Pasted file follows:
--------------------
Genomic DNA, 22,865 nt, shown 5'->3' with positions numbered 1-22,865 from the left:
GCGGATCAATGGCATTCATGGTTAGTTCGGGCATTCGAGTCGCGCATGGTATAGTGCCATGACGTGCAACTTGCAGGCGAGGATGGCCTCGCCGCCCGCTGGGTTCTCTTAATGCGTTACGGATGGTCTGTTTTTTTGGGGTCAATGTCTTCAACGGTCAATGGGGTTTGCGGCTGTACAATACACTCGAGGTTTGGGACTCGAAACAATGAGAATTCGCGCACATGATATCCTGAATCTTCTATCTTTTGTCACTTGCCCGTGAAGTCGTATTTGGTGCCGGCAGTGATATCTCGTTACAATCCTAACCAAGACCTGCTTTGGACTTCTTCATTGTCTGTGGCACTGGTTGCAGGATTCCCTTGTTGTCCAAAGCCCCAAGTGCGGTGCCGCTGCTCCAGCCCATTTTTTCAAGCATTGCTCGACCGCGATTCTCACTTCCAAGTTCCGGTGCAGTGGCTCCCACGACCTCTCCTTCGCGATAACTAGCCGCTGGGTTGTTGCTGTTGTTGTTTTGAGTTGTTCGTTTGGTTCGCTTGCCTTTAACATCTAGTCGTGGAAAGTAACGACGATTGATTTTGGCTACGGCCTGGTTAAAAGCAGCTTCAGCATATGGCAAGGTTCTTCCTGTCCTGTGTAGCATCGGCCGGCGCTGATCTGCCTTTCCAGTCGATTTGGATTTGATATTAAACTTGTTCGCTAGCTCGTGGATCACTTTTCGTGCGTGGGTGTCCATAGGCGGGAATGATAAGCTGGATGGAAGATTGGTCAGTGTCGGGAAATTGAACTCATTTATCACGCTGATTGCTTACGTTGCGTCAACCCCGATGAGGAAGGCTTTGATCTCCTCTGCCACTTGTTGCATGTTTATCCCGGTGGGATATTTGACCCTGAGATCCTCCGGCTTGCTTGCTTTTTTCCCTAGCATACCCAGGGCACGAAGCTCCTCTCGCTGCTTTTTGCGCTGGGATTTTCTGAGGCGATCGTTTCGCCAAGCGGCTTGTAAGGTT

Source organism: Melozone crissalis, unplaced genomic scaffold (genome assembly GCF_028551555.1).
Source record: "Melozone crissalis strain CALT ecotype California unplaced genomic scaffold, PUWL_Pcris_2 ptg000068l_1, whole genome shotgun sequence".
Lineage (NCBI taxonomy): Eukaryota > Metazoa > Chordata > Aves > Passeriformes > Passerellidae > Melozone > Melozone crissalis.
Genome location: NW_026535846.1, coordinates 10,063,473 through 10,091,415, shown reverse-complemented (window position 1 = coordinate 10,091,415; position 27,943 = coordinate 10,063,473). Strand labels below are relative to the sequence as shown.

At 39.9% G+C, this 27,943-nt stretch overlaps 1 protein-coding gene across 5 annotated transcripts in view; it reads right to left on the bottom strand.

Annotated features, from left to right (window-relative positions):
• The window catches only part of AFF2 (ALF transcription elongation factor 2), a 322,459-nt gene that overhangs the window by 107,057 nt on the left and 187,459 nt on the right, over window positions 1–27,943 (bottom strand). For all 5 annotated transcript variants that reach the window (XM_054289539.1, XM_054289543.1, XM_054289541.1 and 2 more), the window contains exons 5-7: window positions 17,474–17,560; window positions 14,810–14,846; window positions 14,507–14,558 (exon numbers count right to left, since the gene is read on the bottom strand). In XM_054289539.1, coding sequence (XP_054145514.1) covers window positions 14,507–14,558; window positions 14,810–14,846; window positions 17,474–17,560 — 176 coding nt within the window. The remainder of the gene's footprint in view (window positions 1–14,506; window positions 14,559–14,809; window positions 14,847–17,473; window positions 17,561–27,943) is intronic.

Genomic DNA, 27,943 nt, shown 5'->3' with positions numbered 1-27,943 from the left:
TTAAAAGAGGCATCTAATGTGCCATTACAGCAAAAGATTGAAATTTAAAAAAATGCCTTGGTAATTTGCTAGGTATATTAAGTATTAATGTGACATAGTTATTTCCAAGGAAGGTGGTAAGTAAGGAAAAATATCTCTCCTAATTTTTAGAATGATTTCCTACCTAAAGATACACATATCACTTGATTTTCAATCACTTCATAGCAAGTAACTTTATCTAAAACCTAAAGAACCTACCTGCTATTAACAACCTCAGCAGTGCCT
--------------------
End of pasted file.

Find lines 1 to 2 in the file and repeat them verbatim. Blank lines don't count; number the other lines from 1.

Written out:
Genomic DNA, 22,865 nt, shown 5'->3' with positions numbered 1-22,865 from the left:
GCGGATCAATGGCATTCATGGTTAGTTCGGGCATTCGAGTCGCGCATGGTATAGTGCCATGACGTGCAACTTGCAGGCGAGGATGGCCTCGCCGCCCGCTGGGTTCTCTTAATGCGTTACGGATGGTCTGTTTTTTTGGGGTCAATGTCTTCAACGGTCAATGGGGTTTGCGGCTGTACAATACACTCGAGGTTTGGGACTCGAAACAATGAGAATTCGCGCACATGATATCCTGAATCTTCTATCTTTTGTCACTTGCCCGTGAAGTCGTATTTGGTGCCGGCAGTGATATCTCGTTACAATCCTAACCAAGACCTGCTTTGGACTTCTTCATTGTCTGTGGCACTGGTTGCAGGATTCCCTTGTTGTCCAAAGCCCCAAGTGCGGTGCCGCTGCTCCAGCCCATTTTTTCAAGCATTGCTCGACCGCGATTCTCACTTCCAAGTTCCGGTGCAGTGGCTCCCACGACCTCTCCTTCGCGATAACTAGCCGCTGGGTTGTTGCTGTTGTTGTTTTGAGTTGTTCGTTTGGTTCGCTTGCCTTTAACATCTAGTCGTGGAAAGTAACGACGATTGATTTTGGCTACGGCCTGGTTAAAAGCAGCTTCAGCATATGGCAAGGTTCTTCCTGTCCTGTGTAGCATCGGCCGGCGCTGATCTGCCTTTCCAGTCGATTTGGATTTGATATTAAACTTGTTCGCTAGCTCGTGGATCACTTTTCGTGCGTGGGTGTCCATAGGCGGGAATGATAAGCTGGATGGAAGATTGGTCAGTGTCGGGAAATTGAACTCATTTATCACGCTGATTGCTTACGTTGCGTCAACCCCGATGAGGAAGGCTTTGATCTCCTCTGCCACTTGTTGCATGTTTATCCCGGTGGGATATTTGACCCTGAGATCCTCCGGCTTGCTTGCTTTTTTCCCTAGCATACCCAGGGCACGAAGCTCCTCTCGCTGCTTTTTGCGCTGGGATTTTCTGAGGCGATCGTTTCGCCAAGCGGCTTGTAAGGTT